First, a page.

One big reason the Berkshire Hathaway annual meeting attracts 30,000-plus shareholders and fans is that anyone who stands in line has a shot at asking the master investor a question. Want to know why Buffett has never purchased shares of his good friend Bill Gates' company? Go ahead and ask him. Want to know what he thinks of the presidential candidates? He'll answer.
Simple question, important lesson
This year, the most interesting Q&A concerned Berkshire's big purchase of PetroChina a while back. According to an article in Forbes, Buffett bought the shares after minimal due diligence. And I mean minimal. In fact, it was reported that all he did was read a couple of annual reports.
A shareholder stood to ask him -- and I'm paraphrasing here -- "Dude! What's the deal with that? How could you make such a large purchase with only the annual reports, without seeing the operations or meeting management?"
That's a fair question. How could Buffett, a man who has spoken at length many times about the vital importance of good management, buy a major chunk of this Chinese national company, sight unseen?
Stories are simple when the price is right
Buffett replied that the oil business is "not that hard to understand." So, once he came to the conclusion that PetroChina was worth about $100 billion but was selling for only $35 billion, the decision pretty much made itself without the need for details. It would have been a lot different, he said, if he thought it was worth $35 billion but was selling for $40 billion.
He explained that he's looking for precisely these kinds of investments all the time. "It should hit you between the eyes," he said, adding that if your investment thesis requires you to carry an analysis out to three decimal places, it's not a good idea.
Back to basics
Buffett was referring to the "margin of safety." Most commonly, it describes a percentage difference between what a company is selling for on the market and what you think it's actually worth. If you're buying stocks that look only moderately underpriced, say 5%-10%, then you have to be very, very certain that your numbers are correct. You also need to know a lot about management, competition, and whether the company HQ sits in an asteroid's path.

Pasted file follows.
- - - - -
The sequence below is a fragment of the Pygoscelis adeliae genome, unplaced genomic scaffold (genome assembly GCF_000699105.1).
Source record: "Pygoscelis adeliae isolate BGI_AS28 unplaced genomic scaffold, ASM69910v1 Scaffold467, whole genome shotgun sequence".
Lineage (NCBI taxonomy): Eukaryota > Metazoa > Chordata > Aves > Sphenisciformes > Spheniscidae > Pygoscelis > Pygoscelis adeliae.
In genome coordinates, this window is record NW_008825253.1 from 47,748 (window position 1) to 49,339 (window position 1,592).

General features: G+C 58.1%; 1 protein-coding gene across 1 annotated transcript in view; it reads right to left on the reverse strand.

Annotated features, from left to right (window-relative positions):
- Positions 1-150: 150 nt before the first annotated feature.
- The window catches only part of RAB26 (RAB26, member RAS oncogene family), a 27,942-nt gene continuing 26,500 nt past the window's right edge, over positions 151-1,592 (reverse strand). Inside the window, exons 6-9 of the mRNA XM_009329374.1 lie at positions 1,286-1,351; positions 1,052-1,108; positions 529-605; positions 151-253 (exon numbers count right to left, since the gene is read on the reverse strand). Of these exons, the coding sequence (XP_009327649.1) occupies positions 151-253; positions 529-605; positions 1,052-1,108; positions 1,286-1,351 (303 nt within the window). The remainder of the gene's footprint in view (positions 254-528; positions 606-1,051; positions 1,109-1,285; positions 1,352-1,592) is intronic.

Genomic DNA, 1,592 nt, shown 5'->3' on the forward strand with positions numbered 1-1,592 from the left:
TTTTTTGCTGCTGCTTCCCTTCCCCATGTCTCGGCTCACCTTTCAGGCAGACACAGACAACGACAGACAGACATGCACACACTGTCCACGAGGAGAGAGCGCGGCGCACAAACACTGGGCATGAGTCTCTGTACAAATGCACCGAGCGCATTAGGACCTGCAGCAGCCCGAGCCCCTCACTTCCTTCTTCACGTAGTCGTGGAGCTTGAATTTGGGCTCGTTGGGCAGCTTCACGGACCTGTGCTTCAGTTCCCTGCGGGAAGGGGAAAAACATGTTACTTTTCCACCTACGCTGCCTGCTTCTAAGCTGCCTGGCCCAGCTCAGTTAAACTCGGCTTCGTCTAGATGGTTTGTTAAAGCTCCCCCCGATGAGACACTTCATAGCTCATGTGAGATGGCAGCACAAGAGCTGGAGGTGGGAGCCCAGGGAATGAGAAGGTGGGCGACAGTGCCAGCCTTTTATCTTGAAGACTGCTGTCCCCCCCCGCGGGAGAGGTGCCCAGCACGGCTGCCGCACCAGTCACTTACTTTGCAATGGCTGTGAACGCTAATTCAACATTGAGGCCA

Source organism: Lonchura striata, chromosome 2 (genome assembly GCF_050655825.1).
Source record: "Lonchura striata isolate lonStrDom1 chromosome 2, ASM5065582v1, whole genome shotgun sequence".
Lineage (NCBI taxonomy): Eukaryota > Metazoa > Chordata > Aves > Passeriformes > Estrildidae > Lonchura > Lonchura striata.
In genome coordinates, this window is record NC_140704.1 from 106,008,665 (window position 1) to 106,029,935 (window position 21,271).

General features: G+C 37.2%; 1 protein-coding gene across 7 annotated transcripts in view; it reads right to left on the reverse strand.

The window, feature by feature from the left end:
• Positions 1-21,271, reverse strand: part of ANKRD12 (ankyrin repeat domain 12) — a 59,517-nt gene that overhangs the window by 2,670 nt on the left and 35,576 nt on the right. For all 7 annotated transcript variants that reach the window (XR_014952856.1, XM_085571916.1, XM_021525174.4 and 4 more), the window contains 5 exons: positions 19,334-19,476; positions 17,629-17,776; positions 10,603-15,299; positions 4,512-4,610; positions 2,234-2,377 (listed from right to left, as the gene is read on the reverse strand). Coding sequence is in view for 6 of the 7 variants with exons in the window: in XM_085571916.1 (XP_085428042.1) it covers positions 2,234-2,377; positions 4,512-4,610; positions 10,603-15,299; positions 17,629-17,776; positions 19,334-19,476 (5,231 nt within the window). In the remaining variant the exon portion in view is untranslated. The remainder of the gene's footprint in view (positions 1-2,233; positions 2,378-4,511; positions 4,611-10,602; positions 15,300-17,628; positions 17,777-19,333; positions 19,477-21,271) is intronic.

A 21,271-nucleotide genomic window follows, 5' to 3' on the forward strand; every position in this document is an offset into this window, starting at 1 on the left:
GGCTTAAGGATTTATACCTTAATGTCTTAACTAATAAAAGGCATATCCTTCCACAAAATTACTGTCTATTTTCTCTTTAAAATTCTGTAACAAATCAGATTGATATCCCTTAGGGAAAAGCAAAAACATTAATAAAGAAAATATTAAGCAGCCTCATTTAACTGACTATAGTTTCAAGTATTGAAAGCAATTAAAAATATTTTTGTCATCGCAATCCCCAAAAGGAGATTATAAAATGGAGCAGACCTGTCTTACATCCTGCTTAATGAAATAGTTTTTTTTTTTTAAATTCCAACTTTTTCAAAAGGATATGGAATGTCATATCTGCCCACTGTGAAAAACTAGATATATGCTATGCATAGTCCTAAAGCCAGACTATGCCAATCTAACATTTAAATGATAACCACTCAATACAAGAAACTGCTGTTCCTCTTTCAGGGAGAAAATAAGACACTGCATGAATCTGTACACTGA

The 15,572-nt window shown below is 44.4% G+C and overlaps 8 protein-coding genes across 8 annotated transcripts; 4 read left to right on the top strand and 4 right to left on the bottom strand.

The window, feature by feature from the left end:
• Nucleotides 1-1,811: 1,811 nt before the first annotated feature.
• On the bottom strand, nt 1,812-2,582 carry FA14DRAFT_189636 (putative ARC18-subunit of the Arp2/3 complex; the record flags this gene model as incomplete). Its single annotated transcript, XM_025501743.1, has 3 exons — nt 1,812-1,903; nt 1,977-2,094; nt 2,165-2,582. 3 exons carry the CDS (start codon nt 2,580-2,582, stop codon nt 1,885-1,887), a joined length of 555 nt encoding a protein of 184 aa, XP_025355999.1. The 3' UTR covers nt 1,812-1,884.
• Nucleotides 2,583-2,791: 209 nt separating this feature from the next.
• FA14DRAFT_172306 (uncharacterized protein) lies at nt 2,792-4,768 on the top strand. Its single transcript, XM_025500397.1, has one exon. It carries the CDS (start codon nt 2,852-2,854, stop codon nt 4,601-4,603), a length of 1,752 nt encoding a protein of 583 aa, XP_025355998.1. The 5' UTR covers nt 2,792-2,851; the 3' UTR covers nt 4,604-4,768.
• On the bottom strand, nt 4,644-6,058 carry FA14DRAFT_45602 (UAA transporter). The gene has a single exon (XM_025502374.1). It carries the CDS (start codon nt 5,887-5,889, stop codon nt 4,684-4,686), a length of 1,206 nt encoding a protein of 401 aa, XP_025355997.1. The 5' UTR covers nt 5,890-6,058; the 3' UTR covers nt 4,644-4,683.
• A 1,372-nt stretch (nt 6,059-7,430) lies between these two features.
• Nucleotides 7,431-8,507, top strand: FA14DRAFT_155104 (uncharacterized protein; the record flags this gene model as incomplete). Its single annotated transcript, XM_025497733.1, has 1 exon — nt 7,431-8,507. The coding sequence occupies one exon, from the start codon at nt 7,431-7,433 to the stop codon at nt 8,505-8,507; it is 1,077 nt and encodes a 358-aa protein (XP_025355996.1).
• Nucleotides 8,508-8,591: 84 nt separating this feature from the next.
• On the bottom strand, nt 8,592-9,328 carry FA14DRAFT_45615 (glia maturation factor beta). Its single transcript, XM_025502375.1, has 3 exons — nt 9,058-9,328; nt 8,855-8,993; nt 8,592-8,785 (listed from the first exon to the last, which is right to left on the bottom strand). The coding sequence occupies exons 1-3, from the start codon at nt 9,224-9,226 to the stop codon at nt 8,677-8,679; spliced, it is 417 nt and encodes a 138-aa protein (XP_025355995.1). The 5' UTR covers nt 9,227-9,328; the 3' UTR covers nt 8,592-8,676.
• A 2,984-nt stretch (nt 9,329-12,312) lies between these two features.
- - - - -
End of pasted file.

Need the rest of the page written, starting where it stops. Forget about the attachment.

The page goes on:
Unfortunately, no matter how diligent you are, you will never know it all, and you'll inevitably make mistakes. That's why the margin of safety is so important, and the fatter that margin of safety is, the less you need to worry about getting the details precisely right or wrong. That's not the case at many of the high-fliers that were Wall Street darlings only two years back. Investors who thought they were getting the deal of a century after the first drop in famous financials like Barclays
That's why Buffett likes the simpler stories, and you should too.
One way Buffett ensures that he's got a good margin of safety on a simple story is to concentrate on industries in which some players have big competitive advantages. Protected national champions like Aluminum Corp. of China
Foolish final thought
How did PetroChina work out for Buffett? Pretty well, but let's not do that math. Let's forget the winnings of the super-investors for a second and look at what it did for simple, nonbillionaire nongeniuses like you and me.
I came to a similar conclusion on PetroChina a while after Buffett did, and I got my shares for about $90 each. A year and a half later, they were selling for nearly $250, a lot more than I figured the company was worth. I sold, pocketing a 180% gain, and looked elsewhere for simple stories with similar margins of safety. I wasn't aiming to emulate Buffett, but I'm pretty sure remembering this lesson will make me a better investor.
Finding margins of safety like these is the primary goal of my colleagues at Motley Fool Inside Value. Like Buffett, advisor Philip Durell isn't afraid to wade into the panicky market and hold businesses. In fact, Inside Value recently tapped construction materials provider Vulcan Materials
To take a look at all the Inside Value picks, and to see what Philip learned at this year's Berkshire meeting and how it informs his investing decisions, a free trial of Inside Value is just a click away.
This article was first published May 13, 2008. It has been updated.
At the time of publication, Seth Jayson had shares of Berkshire Hathaway but no position in any other company mentioned here. Berkshire, Vulcan Materials, and Coca-Cola are Inside Value recommendations. Berkshire is also a Stock Advisor selection and Motley Fool holding. The Fool has a disclosure policy.